So let’s talk about the Republicans, since this one is wide open. I had no idea how huge this field was, but according to election.com, no less than sixteen G.O.P. hopefuls are already carving circles in the corn crops of Iowa in hopeful anticipation of a good showing next winter. Barring any major gaffes (which should never be barred with these folks), here are next year’s likely front runners:


Senator Ted Cruz, Texas

Current odds: 33 to 1

Why he may be our next president: America likes cool names and Cruz is a cool name, as opposed to Cruise, which implies Napoleonic douchery.

Why he won’t be our next president: In April of 2012, Cruz threatened to throw his body in front of a train to stop Obamacare. Should that ever happen, chances are he won’t be president. Plus he looks too much like Joe McCarthy, with many of the same attitudes about “us” and “them.”

Inspirational quote: “If you hate Jewish people, you are not reflecting the teachings of Christ.”

What he was also thinking: “But those Muslims? Different story.”

Prediction: Out before Super Tuesday. 



Governor Bobby Jindal, Louisiana

Current Odds: 12 to 1

Why he may be our next president: Governor Jindal continues to support a constitutional amendment to define marriage as exclusively between a man and a woman. 

We know America is champing at the bit to get that done. 

Why he won’t be our next president: If you’re going to run for our nation’s highest office with a name like “Bobby,” you better be as good as the original Bobby. 

Don't think so. 

Inspirational quote: “Members of Congress must live according to the same laws as everyone else.”

What he was also thinking: “That’s why I’m a governor.”

Prediction: Jindal’s momentum will carry him through the Arizona Primary on March 22. 
Unfortunately, he’ll be profiled, pulled over and jailed on his way out of a Cheesecake Factory in Yuma and completely drain his war chest proving he really isn’t Latino.


Senator Rand Paul, Kentucky

Current odds: 8 to 1

Why he may be our next president: Again, the guy’s got a great name, one that reminds us of Almond Joys, Butterfingers and maps.

Why he won’t be our next president: Paul is a self-avowed Libertarian who opposes a woman’s right to choose. That’s like opening a restaurant with awesome food but no plates.

Inspirational quote: “I’m not someone who’s sort of still trying to figure out what I believe in.”

What he was also thinking: “You know, sort of.”

Prediction: Senator Paul’s campaign will implode prior to a televised debate in Indiana. Not knowing his microphone is live, he’ll refer to the former Arkansas governor as “Mike Fuckasheep.” Chris Christie will be seen silently snickering, leading to a surge in his poll numbers.


Governor Jeb Bush, Florida

Current odds: 11 to 2

Why he may be our next president: Because he deserves it, goddammit. How many late nights did he lie in bed, woken up by his eff-up older brother drunkenly screaming at Poppy while Mom tried to sooth his angst with back rubs, her pearls cool against the small of his neck?

Why he won’t be our next president: He’s an idiot, like all the rest of these people.

Inspirational quote: “Our children can achieve great things when we set high expectations for them.”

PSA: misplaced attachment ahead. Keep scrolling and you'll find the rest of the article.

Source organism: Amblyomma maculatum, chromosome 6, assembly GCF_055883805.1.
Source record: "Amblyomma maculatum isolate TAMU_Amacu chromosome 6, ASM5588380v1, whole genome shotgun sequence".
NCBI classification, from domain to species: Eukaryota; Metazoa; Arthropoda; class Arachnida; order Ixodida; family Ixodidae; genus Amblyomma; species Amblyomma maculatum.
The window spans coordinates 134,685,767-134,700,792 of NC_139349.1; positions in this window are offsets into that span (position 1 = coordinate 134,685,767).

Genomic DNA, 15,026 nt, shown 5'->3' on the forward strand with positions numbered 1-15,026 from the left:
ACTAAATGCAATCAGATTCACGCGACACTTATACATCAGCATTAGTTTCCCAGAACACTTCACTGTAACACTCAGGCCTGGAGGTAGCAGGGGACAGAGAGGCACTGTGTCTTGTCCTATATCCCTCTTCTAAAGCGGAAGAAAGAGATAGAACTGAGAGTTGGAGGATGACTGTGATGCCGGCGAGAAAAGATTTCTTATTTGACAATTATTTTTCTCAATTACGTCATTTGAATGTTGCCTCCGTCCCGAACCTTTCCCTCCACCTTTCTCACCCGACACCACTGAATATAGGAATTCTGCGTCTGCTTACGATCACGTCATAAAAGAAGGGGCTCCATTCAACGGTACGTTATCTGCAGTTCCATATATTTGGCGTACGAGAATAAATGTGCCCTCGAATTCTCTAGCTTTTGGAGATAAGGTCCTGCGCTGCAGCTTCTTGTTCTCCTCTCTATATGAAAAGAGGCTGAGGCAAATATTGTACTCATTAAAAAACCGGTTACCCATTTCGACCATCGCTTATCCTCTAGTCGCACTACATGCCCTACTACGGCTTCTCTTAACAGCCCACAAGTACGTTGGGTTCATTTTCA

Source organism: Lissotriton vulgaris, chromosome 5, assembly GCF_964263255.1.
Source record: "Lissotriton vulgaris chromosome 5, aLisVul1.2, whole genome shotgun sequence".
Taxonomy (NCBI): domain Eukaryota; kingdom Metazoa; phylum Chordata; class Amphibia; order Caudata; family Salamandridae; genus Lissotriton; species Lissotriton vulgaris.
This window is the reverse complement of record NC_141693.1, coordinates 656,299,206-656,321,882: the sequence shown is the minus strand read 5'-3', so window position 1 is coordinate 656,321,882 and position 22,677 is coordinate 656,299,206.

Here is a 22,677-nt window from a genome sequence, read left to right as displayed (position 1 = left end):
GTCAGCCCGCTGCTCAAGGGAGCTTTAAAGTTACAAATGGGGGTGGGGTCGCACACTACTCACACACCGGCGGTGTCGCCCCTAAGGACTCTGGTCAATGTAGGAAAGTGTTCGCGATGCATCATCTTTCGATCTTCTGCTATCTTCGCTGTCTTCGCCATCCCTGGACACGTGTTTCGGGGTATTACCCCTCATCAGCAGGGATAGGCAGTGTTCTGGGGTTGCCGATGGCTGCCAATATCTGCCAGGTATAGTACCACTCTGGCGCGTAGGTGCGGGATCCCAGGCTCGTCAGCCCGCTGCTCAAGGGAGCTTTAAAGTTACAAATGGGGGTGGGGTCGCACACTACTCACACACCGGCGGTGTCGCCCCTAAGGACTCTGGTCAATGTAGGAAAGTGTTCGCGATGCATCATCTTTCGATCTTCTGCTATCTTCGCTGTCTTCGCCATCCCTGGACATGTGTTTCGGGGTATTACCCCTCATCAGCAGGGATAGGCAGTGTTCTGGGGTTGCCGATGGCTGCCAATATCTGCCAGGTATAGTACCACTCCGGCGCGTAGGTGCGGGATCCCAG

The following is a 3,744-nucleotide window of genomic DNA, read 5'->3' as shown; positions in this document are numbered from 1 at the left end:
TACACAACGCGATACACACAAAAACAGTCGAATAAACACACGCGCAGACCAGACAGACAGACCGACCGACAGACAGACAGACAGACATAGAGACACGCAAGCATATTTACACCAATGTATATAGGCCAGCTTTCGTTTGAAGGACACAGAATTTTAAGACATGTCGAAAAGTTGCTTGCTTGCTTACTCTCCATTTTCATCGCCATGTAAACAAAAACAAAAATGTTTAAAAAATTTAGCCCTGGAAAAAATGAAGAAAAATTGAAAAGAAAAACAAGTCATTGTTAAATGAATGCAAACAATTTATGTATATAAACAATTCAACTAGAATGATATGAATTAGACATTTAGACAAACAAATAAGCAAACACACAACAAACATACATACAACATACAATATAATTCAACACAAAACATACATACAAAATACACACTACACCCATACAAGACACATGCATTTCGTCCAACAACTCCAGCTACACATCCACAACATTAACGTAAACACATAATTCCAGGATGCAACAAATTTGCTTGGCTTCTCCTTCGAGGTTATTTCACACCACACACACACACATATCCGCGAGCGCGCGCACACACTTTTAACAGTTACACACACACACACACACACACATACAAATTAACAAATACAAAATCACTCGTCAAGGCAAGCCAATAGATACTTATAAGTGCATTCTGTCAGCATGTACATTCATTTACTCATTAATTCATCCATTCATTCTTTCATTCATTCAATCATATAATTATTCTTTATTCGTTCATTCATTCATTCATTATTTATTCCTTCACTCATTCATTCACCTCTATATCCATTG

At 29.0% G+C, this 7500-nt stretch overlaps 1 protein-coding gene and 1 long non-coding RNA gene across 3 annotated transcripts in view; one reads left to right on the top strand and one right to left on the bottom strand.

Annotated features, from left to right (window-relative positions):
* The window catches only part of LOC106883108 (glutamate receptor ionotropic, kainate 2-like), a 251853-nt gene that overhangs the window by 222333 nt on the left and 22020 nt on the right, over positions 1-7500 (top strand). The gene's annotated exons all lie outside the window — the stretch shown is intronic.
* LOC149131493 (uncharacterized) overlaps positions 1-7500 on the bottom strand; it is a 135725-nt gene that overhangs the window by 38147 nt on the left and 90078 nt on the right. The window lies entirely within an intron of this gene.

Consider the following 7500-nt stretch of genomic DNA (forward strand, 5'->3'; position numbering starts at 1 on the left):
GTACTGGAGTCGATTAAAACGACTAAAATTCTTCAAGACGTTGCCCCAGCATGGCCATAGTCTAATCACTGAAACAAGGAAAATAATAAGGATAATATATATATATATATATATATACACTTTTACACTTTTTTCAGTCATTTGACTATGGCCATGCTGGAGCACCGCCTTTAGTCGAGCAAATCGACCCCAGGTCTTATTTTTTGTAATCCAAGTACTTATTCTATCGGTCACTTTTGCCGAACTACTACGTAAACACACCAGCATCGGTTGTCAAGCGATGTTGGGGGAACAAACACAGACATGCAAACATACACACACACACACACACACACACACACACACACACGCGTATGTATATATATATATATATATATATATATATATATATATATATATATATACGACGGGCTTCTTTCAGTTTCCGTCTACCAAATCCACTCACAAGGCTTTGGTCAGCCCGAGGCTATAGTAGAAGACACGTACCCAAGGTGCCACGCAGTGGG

What he was also thinking: “Not too sure about your kids, though.”

Prediction: Governor Bush will lose the general election to Hillary Clinton on November 8. He'll get the silver medal, besting the largest field of challengers in recent memory, from Trump to Walker to Santorum to Perry to maybe even good old Grizzly Mom. 

Good God, what a shit show.

I hope this primer has helped. The goal of course was to save you a bit of homework, while providing some timely gambling advice.

Game on.

Friday, February 6, 2015

Oh yeah, and one last thing: I hate the Patriots.

I need your help today. 

Okay, and probably tomorrow, too. 

Actually, yeah, I’m going to have to ask for your assistance until—let’s see—next September. 

Seriously, after that game Sunday night, I managed to nail down a nice little table for one at the Blue Funk CafĂ©, and I don’t see the check coming any time soon.

I know, it’s ridiculous. On the scale of bona fide trauma, watching your team lose the Super Bowl should fall somewhere between the sudden extinction of wine coolers and no wi-fi in the Snappy Lube waiting room. Sure, it hurts. And yes, it’s very, very disappointing.

But for the love of Pete, this relatively trivial American athletic contest has turned me into a capital “J" jackass. Ask my family.


That’s us in happier times. It was taken last Thanksgiving Day, just prior to watching our Hawks peck the nuggets out of the Forty-Niners.

But since Sunday, I’ve elevated grumpiness and mood swings to royal status. Starting immediately after the game, neither my spouse nor either of my wee nestlings has wanted any part of Tim, Duke of Doucheberry. 

And the thing is, I’m over fifty. I should be a little better at this by now. As with my fellow Northwest pentagenarians, Super Bowl XLIX wasn’t the first time my heart’s been gouged out like a plastic spoon to a frozen puck of Ben & Jerry’s. The image from 1994 of Dikembe Mutombo, lying prostrate against the green Seattle Coliseum paint, still makes my undercarriage itch. It took a lot of positive self-talk and the whole O. J. thing to really hoist me out of that malaise.

The result of Super Bowl XL in Detroit provided another piercing hangover, the game handed to the Steelers with costly turnovers and felonious officiating. Thankfully, if it weren’t for “Sexyback,” released later that year, I never would have summoned the strength to dance my way out of the dark. Thanks, JT.